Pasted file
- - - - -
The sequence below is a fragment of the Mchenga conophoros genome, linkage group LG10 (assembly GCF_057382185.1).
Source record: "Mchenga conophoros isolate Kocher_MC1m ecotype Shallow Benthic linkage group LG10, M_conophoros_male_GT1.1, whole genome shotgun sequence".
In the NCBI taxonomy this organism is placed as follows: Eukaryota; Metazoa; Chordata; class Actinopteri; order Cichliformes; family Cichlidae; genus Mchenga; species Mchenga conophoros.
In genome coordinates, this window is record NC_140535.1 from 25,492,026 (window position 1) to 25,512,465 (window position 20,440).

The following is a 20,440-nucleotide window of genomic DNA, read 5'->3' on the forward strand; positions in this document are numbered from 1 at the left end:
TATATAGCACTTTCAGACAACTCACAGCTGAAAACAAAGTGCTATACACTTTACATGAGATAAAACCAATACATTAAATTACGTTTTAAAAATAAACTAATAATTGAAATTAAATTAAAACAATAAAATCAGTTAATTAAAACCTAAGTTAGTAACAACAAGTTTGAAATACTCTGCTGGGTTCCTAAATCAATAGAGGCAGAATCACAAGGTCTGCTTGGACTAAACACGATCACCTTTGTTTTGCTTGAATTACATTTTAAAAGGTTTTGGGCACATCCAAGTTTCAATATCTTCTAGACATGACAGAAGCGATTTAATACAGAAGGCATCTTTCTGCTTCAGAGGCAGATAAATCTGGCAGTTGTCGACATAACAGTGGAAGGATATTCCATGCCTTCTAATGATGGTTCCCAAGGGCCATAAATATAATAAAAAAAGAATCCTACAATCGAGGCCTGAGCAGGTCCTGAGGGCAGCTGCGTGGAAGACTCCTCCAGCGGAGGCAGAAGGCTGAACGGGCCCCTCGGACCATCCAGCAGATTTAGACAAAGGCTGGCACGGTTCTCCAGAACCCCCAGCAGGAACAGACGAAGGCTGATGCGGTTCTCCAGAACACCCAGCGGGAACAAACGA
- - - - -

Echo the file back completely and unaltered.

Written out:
The sequence below is a fragment of the Mchenga conophoros genome, linkage group LG10 (assembly GCF_057382185.1).
Source record: "Mchenga conophoros isolate Kocher_MC1m ecotype Shallow Benthic linkage group LG10, M_conophoros_male_GT1.1, whole genome shotgun sequence".
In the NCBI taxonomy this organism is placed as follows: Eukaryota; Metazoa; Chordata; class Actinopteri; order Cichliformes; family Cichlidae; genus Mchenga; species Mchenga conophoros.
In genome coordinates, this window is record NC_140535.1 from 25,492,026 (window position 1) to 25,512,465 (window position 20,440).

The following is a 20,440-nucleotide window of genomic DNA, read 5'->3' on the forward strand; positions in this document are numbered from 1 at the left end:
TATATAGCACTTTCAGACAACTCACAGCTGAAAACAAAGTGCTATACACTTTACATGAGATAAAACCAATACATTAAATTACGTTTTAAAAATAAACTAATAATTGAAATTAAATTAAAACAATAAAATCAGTTAATTAAAACCTAAGTTAGTAACAACAAGTTTGAAATACTCTGCTGGGTTCCTAAATCAATAGAGGCAGAATCACAAGGTCTGCTTGGACTAAACACGATCACCTTTGTTTTGCTTGAATTACATTTTAAAAGGTTTTGGGCACATCCAAGTTTCAATATCTTCTAGACATGACAGAAGCGATTTAATACAGAAGGCATCTTTCTGCTTCAGAGGCAGATAAATCTGGCAGTTGTCGACATAACAGTGGAAGGATATTCCATGCCTTCTAATGATGGTTCCCAAGGGCCATAAATATAATAAAAAAAGAATCCTACAATCGAGGCCTGAGCAGGTCCTGAGGGCAGCTGCGTGGAAGACTCCTCCAGCGGAGGCAGAAGGCTGAACGGGCCCCTCGGACCATCCAGCAGATTTAGACAAAGGCTGGCACGGTTCTCCAGAACCCCCAGCAGGAACAGACGAAGGCTGATGCGGTTCTCCAGAACACCCAGCGGGAACAAACGA